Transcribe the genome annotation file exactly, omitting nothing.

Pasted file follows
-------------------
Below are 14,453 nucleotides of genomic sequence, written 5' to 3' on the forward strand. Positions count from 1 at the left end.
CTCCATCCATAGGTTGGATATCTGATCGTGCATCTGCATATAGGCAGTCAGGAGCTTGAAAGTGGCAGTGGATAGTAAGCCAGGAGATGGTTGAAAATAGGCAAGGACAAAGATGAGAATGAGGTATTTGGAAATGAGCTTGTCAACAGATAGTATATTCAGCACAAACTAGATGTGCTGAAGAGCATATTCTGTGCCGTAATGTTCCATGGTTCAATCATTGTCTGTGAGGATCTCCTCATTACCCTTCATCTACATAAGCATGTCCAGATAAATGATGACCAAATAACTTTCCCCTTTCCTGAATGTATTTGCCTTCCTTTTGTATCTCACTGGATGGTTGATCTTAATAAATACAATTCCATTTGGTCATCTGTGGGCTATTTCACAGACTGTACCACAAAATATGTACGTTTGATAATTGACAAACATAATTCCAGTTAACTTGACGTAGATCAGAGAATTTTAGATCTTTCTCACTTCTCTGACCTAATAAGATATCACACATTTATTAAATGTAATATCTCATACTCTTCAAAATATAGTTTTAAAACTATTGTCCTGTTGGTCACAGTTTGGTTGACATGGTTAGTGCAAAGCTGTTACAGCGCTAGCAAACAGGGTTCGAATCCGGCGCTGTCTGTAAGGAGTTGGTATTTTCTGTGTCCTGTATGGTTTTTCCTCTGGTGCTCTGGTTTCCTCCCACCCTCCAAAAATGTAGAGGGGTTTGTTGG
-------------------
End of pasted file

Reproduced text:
Below are 14,453 nucleotides of genomic sequence, written 5' to 3' on the forward strand. Positions count from 1 at the left end.
CTCCATCCATAGGTTGGATATCTGATCGTGCATCTGCATATAGGCAGTCAGGAGCTTGAAAGTGGCAGTGGATAGTAAGCCAGGAGATGGTTGAAAATAGGCAAGGACAAAGATGAGAATGAGGTATTTGGAAATGAGCTTGTCAACAGATAGTATATTCAGCACAAACTAGATGTGCTGAAGAGCATATTCTGTGCCGTAATGTTCCATGGTTCAATCATTGTCTGTGAGGATCTCCTCATTACCCTTCATCTACATAAGCATGTCCAGATAAATGATGACCAAATAACTTTCCCCTTTCCTGAATGTATTTGCCTTCCTTTTGTATCTCACTGGATGGTTGATCTTAATAAATACAATTCCATTTGGTCATCTGTGGGCTATTTCACAGACTGTACCACAAAATATGTACGTTTGATAATTGACAAACATAATTCCAGTTAACTTGACGTAGATCAGAGAATTTTAGATCTTTCTCACTTCTCTGACCTAATAAGATATCACACATTTATTAAATGTAATATCTCATACTCTTCAAAATATAGTTTTAAAACTATTGTCCTGTTGGTCACAGTTTGGTTGACATGGTTAGTGCAAAGCTGTTACAGCGCTAGCAAACAGGGTTCGAATCCGGCGCTGTCTGTAAGGAGTTGGTATTTTCTGTGTCCTGTATGGTTTTTCCTCTGGTGCTCTGGTTTCCTCCCACCCTCCAAAAATGTAGAGGGGTTTGTTGG